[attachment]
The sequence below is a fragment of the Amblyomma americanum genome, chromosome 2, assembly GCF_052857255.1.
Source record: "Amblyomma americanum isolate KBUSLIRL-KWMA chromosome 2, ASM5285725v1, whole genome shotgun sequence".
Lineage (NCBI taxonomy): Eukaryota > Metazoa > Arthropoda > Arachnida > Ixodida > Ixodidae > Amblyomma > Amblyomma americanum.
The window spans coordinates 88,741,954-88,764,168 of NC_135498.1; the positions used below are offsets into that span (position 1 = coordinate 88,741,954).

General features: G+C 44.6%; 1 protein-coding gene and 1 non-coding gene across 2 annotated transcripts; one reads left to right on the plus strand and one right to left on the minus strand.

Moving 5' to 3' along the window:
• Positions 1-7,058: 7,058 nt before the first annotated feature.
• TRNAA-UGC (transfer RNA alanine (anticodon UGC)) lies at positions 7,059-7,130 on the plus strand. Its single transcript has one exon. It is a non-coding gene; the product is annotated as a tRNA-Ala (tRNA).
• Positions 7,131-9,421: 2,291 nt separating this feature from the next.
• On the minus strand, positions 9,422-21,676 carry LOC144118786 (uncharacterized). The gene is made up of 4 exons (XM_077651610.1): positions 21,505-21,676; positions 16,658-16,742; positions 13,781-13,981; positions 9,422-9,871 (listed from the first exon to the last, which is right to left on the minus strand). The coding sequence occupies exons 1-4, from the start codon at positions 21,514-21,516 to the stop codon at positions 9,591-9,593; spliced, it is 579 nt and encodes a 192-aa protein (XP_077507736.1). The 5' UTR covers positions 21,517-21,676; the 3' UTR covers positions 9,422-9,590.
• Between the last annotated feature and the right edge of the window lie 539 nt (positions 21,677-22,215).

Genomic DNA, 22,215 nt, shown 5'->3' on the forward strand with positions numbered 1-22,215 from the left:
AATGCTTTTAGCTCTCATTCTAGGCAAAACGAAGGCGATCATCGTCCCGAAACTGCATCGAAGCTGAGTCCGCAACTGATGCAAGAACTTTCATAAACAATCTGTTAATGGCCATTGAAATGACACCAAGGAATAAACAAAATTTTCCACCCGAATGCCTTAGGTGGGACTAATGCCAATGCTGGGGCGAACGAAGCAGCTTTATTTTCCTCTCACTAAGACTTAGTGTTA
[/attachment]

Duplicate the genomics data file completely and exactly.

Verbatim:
The sequence below is a fragment of the Amblyomma americanum genome, chromosome 2, assembly GCF_052857255.1.
Source record: "Amblyomma americanum isolate KBUSLIRL-KWMA chromosome 2, ASM5285725v1, whole genome shotgun sequence".
Lineage (NCBI taxonomy): Eukaryota > Metazoa > Arthropoda > Arachnida > Ixodida > Ixodidae > Amblyomma > Amblyomma americanum.
The window spans coordinates 88,741,954-88,764,168 of NC_135498.1; the positions used below are offsets into that span (position 1 = coordinate 88,741,954).

General features: G+C 44.6%; 1 protein-coding gene and 1 non-coding gene across 2 annotated transcripts; one reads left to right on the plus strand and one right to left on the minus strand.

Moving 5' to 3' along the window:
• Positions 1-7,058: 7,058 nt before the first annotated feature.
• TRNAA-UGC (transfer RNA alanine (anticodon UGC)) lies at positions 7,059-7,130 on the plus strand. Its single transcript has one exon. It is a non-coding gene; the product is annotated as a tRNA-Ala (tRNA).
• Positions 7,131-9,421: 2,291 nt separating this feature from the next.
• On the minus strand, positions 9,422-21,676 carry LOC144118786 (uncharacterized). The gene is made up of 4 exons (XM_077651610.1): positions 21,505-21,676; positions 16,658-16,742; positions 13,781-13,981; positions 9,422-9,871 (listed from the first exon to the last, which is right to left on the minus strand). The coding sequence occupies exons 1-4, from the start codon at positions 21,514-21,516 to the stop codon at positions 9,591-9,593; spliced, it is 579 nt and encodes a 192-aa protein (XP_077507736.1). The 5' UTR covers positions 21,517-21,676; the 3' UTR covers positions 9,422-9,590.
• Between the last annotated feature and the right edge of the window lie 539 nt (positions 21,677-22,215).

Genomic DNA, 22,215 nt, shown 5'->3' on the forward strand with positions numbered 1-22,215 from the left:
AATGCTTTTAGCTCTCATTCTAGGCAAAACGAAGGCGATCATCGTCCCGAAACTGCATCGAAGCTGAGTCCGCAACTGATGCAAGAACTTTCATAAACAATCTGTTAATGGCCATTGAAATGACACCAAGGAATAAACAAAATTTTCCACCCGAATGCCTTAGGTGGGACTAATGCCAATGCTGGGGCGAACGAAGCAGCTTTATTTTCCTCTCACTAAGACTTAGTGTTA